Editorial

Homeless and living in a car: What rules should L.A. apply?

Homeless and living in one's car: What rules does L.A. need?

The hundreds of homeless people who live in their vehicles, parked on city streets, may not be as visible as those camped on city sidewalks, but they still pose potential public health and nuisance problems for neighborhoods. Los Angeles officials have yet to figure out a fair yet practical solution that addresses community concerns without criminalizing a last-ditch option for some of the city's neediest people. In fact, the city had a ban on homeless people living in their cars, but last year, the U.S. 9th Circuit Court of Appeals struck it down as unconstitutionally vague.

Los Angeles City Atty. Mike Feuer has proposed two approaches to this issue for the City Council to consider. One draft ordinance would simply reinstitute the ban on sleeping in one's car overnight, with certain tweaks to make the law constitutional. But even if it passes legal muster, it won't solve anything. It will shoo cars from one neighborhood to another and bar an activity that people are engaging in only because they have no other home to go to.

Feuer's alternative ordinance would allow people living in their cars to park on designated streets in nonresidential areas, but only if they are receiving homeless outreach services. This carrot-and-stick approach seems like a promising and humane way to accommodate homeless people in vehicles, to keep them out of residential areas where they clash with homeowners and to induce them to participate in service programs.

Several years ago, there were about 250 people living in RVs for extended periods in Venice, prompting complaints from residents and leading to a spate of residential street restrictions on overnight parking of oversized vehicles. The designated parking ordinance would remove that friction by directing car dwellers to spaces on streets in commercial and industrial areas.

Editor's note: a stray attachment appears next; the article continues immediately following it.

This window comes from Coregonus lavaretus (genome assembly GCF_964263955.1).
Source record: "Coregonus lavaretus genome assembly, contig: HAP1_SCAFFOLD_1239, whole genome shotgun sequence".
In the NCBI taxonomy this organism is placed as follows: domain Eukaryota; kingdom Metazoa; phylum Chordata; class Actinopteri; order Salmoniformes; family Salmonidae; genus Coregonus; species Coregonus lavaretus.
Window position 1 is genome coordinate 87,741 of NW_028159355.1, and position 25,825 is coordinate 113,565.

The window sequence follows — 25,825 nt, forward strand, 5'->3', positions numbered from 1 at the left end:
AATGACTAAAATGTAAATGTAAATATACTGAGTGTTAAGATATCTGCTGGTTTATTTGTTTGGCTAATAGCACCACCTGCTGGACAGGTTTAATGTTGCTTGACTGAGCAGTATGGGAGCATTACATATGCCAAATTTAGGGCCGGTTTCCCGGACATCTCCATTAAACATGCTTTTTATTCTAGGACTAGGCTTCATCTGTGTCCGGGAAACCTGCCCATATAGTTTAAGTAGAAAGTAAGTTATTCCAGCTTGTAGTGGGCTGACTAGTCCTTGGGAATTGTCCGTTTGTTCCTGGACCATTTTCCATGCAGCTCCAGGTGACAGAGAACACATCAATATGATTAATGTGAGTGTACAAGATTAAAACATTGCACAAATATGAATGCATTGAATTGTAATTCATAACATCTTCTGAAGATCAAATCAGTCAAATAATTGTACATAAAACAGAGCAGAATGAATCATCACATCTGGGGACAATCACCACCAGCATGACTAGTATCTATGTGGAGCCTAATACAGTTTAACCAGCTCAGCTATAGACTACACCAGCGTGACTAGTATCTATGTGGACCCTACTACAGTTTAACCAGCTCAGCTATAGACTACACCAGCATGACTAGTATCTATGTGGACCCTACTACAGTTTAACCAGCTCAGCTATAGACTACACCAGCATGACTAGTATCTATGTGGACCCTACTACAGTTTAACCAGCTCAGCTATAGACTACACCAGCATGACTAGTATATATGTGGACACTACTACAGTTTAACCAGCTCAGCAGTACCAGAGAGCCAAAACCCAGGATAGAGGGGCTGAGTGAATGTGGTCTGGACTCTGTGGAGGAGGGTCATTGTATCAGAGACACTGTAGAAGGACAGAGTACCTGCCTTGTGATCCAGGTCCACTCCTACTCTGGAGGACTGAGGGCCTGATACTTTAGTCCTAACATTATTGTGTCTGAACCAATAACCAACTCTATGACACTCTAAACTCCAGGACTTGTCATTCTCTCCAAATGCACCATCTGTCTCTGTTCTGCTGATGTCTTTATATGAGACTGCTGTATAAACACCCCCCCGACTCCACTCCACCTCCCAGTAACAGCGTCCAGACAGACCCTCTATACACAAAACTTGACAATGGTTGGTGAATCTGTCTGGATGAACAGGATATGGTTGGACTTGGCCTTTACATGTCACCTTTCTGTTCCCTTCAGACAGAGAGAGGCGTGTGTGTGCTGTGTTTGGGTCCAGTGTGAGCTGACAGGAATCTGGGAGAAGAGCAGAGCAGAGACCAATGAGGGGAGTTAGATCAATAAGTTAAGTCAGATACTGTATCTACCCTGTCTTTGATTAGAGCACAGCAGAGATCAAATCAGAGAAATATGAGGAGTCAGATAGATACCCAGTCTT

However, the ordinance, as proposed, needs tailoring. How many cars per block would be allowed? Wouldn't the city need to offer access to toilets — either in nearby buildings or by setting up port-a-potties? And shouldn't vehicle dwellers be allowed to stay only overnight and be required to drive away in the morning? Are there ways to mitigate concerns of businesses in these neighborhoods?

The city should also consider renting parking lots that are empty overnight from businesses. Or it might ask not-for-profit groups to open their lots overnight in exchange for port-a-potties and security services. Some churches and temples in Los Angeles are looking into ways to offer overnight parking to small numbers of homeless people in vehicles, as some nonprofits already do in Santa Barbara.

The goal is to give people the support they need to get out of their cars and into their own housing. But since that won't happen overnight, people must find a safe place to park.

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